Left to right: Chevy Chase, Dan Ackroyd, John Belushi and Garrett Morris. The "Winter Wonderland" song and dance performance also includes Gilda Radner, Jane Curtin, Candice Bergen, and Laraine Newman.

How do feel about the fifth season Christmas episode of Diff'rent Strokes?  Got a favorite early 80s sitcom holiday episode? Feel free to share your comments below.

Joanna Wilson is a TV researcher and book author specializing in Christmas entertainment. More about the TV programs mentioned here can be found in her book "Tis the Season TV: the Encyclopedia of Christmas-themed Episodes, Specials, and Made-for-TV Movies." Her latest book "Triple Dog Dare: Watching--& Surviving--the 24-Hour Marathon of A Christmas Story" was released in 2016. Her books can be found at the publisher's website: 1701 press.com

Sunday, February 18, 2018

Top 5 Rankin/Bass Christmas Villains

This essay is a part of the Classic TV Villain Blogathon hosted by the Classic TV Blog Association. Click HERE to view the complete blogathon schedule. Read the other essays too--they're good!

We just love to hate our favorite villains, don't we? Christmas entertainment is no different. I thought it would be fun to rank everyone's favorite evildoers in Rankin/Bass holiday animation. You know Rankin/Bass--they're the producer/directors of 20 animated Christmas and New Year's classics, among their many projects. They created both cel animation (the traditional style that Saturday morning cartoons were created in) and stop motion animation (the technique they charmingly referred to as "Animagic"). Some of these TV characters are well-known, but I'm hoping I surprise you and stimulate your childhood memories for a couple of these. Is there a Rankin/Bass animated Christmas villain you would add to this list?

Both sing about themselves, "I'm too much!"

#5. The brothers Heat Miser and Snow Miser, from The Year Without a Santa Claus (1974)

The personification of the natural forces of cold and warmth, the delinquent brothers Heat Miser and Snow Miser are trouble for Mrs. Claus and the elves Jingle and Jangle. The argumentative, name-calling siblings are territorial, petty, jealous, irrational, and uncompromising. When they refuse to cooperate, Mrs. Claus goes straight to their mother--Mother Nature, that is--and tattles on them! These TV villains overshadow the plot of this Christmas special, which concerns itself with the two elves and Mrs. Claus finding someone with enough Christmas spirit that Santa won't cancel Christmas. Who cares, right? TV viewers just want to see more of the crazy, misbehaving Miser brothers.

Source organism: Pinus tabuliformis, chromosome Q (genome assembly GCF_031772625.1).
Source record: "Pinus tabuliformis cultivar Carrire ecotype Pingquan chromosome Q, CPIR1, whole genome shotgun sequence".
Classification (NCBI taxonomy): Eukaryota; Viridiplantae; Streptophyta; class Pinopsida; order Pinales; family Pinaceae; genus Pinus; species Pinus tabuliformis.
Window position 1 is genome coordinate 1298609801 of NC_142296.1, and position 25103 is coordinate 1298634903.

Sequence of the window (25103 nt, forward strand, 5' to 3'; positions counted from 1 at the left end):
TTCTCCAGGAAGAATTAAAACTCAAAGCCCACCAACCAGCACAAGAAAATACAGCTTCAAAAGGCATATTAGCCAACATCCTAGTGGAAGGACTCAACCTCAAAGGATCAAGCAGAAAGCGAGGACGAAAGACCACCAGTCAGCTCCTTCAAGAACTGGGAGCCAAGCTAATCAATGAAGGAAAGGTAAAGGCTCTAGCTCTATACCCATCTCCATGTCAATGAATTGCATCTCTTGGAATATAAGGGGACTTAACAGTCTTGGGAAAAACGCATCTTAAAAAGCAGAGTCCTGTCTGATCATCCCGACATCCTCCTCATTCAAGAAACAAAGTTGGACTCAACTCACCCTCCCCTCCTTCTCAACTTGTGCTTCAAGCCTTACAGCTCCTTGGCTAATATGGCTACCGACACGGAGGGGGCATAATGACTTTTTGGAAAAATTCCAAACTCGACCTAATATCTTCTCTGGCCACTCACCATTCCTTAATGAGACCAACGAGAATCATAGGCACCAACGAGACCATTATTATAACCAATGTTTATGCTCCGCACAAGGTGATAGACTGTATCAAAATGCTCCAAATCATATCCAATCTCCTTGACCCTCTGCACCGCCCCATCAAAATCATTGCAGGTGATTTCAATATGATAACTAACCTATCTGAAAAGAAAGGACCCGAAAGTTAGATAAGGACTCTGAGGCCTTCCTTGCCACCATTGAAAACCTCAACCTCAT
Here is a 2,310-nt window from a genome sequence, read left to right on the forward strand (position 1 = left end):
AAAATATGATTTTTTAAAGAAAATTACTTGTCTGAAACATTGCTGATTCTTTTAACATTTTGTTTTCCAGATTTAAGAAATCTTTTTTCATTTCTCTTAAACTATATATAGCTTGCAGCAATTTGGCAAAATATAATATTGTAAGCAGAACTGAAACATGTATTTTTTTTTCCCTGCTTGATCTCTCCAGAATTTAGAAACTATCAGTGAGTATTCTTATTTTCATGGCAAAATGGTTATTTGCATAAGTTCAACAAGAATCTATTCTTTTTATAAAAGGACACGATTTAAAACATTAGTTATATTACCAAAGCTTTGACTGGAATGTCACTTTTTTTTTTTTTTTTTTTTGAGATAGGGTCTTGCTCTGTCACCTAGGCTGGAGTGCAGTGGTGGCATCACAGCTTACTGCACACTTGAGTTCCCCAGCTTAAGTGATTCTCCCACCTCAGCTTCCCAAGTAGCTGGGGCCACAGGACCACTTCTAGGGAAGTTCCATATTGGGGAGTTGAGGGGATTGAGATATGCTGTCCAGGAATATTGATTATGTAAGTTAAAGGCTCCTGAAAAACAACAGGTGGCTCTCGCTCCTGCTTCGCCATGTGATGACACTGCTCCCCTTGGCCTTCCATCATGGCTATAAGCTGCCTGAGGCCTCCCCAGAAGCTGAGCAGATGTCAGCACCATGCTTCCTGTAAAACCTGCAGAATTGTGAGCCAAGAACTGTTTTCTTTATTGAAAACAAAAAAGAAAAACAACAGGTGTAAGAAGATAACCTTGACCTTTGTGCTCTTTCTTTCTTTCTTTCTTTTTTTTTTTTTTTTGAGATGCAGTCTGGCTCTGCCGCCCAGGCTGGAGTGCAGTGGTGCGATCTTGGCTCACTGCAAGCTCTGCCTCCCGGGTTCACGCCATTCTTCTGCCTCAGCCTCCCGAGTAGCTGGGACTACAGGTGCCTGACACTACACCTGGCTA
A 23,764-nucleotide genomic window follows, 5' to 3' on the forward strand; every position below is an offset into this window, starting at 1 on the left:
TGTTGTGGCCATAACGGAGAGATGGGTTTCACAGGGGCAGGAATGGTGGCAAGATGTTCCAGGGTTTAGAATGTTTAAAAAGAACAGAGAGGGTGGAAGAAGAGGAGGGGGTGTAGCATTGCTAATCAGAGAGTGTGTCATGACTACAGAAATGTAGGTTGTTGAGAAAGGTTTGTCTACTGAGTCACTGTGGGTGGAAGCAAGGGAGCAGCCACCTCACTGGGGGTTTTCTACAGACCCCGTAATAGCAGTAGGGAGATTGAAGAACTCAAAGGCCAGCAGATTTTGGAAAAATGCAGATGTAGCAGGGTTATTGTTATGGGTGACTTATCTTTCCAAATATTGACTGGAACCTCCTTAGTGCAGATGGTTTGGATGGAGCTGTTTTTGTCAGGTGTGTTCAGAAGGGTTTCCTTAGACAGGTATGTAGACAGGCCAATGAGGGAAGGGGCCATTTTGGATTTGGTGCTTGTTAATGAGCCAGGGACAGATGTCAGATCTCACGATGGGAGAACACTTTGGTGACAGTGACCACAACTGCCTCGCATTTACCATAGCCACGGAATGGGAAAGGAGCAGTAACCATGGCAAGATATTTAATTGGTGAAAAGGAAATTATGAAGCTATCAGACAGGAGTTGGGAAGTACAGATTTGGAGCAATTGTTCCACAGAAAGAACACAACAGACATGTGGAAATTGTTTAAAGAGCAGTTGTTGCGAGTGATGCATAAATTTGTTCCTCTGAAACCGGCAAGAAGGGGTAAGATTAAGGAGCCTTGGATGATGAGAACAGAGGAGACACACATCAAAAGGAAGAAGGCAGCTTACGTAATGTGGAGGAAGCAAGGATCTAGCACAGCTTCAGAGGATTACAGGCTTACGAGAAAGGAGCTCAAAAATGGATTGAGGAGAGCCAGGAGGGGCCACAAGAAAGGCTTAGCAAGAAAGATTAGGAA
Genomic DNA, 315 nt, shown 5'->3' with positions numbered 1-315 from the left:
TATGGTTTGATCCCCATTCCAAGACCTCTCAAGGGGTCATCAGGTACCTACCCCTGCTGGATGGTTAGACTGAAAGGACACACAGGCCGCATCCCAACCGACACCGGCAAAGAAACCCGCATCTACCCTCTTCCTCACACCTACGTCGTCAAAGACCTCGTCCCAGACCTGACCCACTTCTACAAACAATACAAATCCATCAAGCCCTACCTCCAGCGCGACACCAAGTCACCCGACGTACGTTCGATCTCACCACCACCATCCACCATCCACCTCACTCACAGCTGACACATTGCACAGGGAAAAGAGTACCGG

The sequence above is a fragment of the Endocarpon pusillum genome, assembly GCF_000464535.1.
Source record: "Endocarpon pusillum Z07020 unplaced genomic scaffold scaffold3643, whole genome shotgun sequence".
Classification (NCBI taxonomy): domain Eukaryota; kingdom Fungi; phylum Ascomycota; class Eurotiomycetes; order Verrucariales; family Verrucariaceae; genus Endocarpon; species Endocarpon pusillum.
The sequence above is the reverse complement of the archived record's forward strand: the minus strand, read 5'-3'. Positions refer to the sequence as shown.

These two villains are prominent because they are featured in an extremely catchy tune--you know you want to sing along...."I'm Mr. Green Christmas, I'm Mr. Sun..." They also earned their own spin-off animated special, 2008's A Miser Brothers' Christmas. To be fair, you can't really call yourself a fan of these villains until you've seen Harvey Fierstein and Michael McKean play the brothers in the 2006 live-action movie adaption of The Year Without a Santa Claus.

"If that hat is magic, I want it BACK!"

#4. Professor Hinkle, from Frosty the Snowman (1969)

Professor Hinkle is not mentioned in the original lyrics of the song, however this villain was created for the animated TV special as explanation for the snowman's magic hat. If you'll remember, Hinkle is the entertainment for the class Christmas party, described as "the worst magician in the world." When he fails at his magic performance, he throws away his hat which brings Frosty to life--only for Hinkle to re-claim ownership of the hat regardless of the consequences. When the children plead with him to let Frosty live, he refuses and calls them silly. Professor Hinkle's villainy also includes being mean, nasty, and greedy (he sees himself becoming a millionaire magician with the magic hat). He's also relentless in his pursuit of Frosty and Karen on their journey up north for the snowman's comfort and survival.

Villainy, thy name is Hinkle!

Professor Hinkle's most villainous act: he's the one who shuts the greenhouse nursery door on Karen and the snowman, trapping them inside and causing Frosty to melt! Don't worry--Santa Claus comes to the rescue and helps re-freeze Frosty. When Hinkle still wants to claim his hat, taking the life from the snowman, Santa threatens the magician telling him he'll never receive another Christmas present as long as he lives! Whoa. No one wants to be on Santa's naughty list.

NOT Henry Kissinger--it's the Burgermeister Meisterburger.

#3. Burgermeister Meisterburger, from Santa Claus is Comin' to Town (1970)

The Rankin/Bass Christmas villain with the name most fun to pronounce, the Burgermeister Meisterburger is the mayor of Sombertown who hates toys. Not only is he mean and grouchy, he refuses to help the orphaned baby Claus. When he trips on a rubber duckie on the steps, he breaks his funny bone and outlaws toys for everyone. The Burgermeister Meisterburger is a tyrant, and an abuser of power. His extreme behavior leads him to light a bonfire of a pile of confiscated toys. His villainy is so ruthless, he turns the rebel toymaker Kris Kringle into a local hero.

The despot is palatable in this Christmas special because he's also portrayed as foolish--he keeps stabbing his own broken foot with his cane, and he's ultimately ineffective at his job. His unreasonable hatred for toys also makes this villain seem ridiculous. Has modern medicine figured out how to repair broken funny bones yet?

King of the Kossacks Kubla Kraus.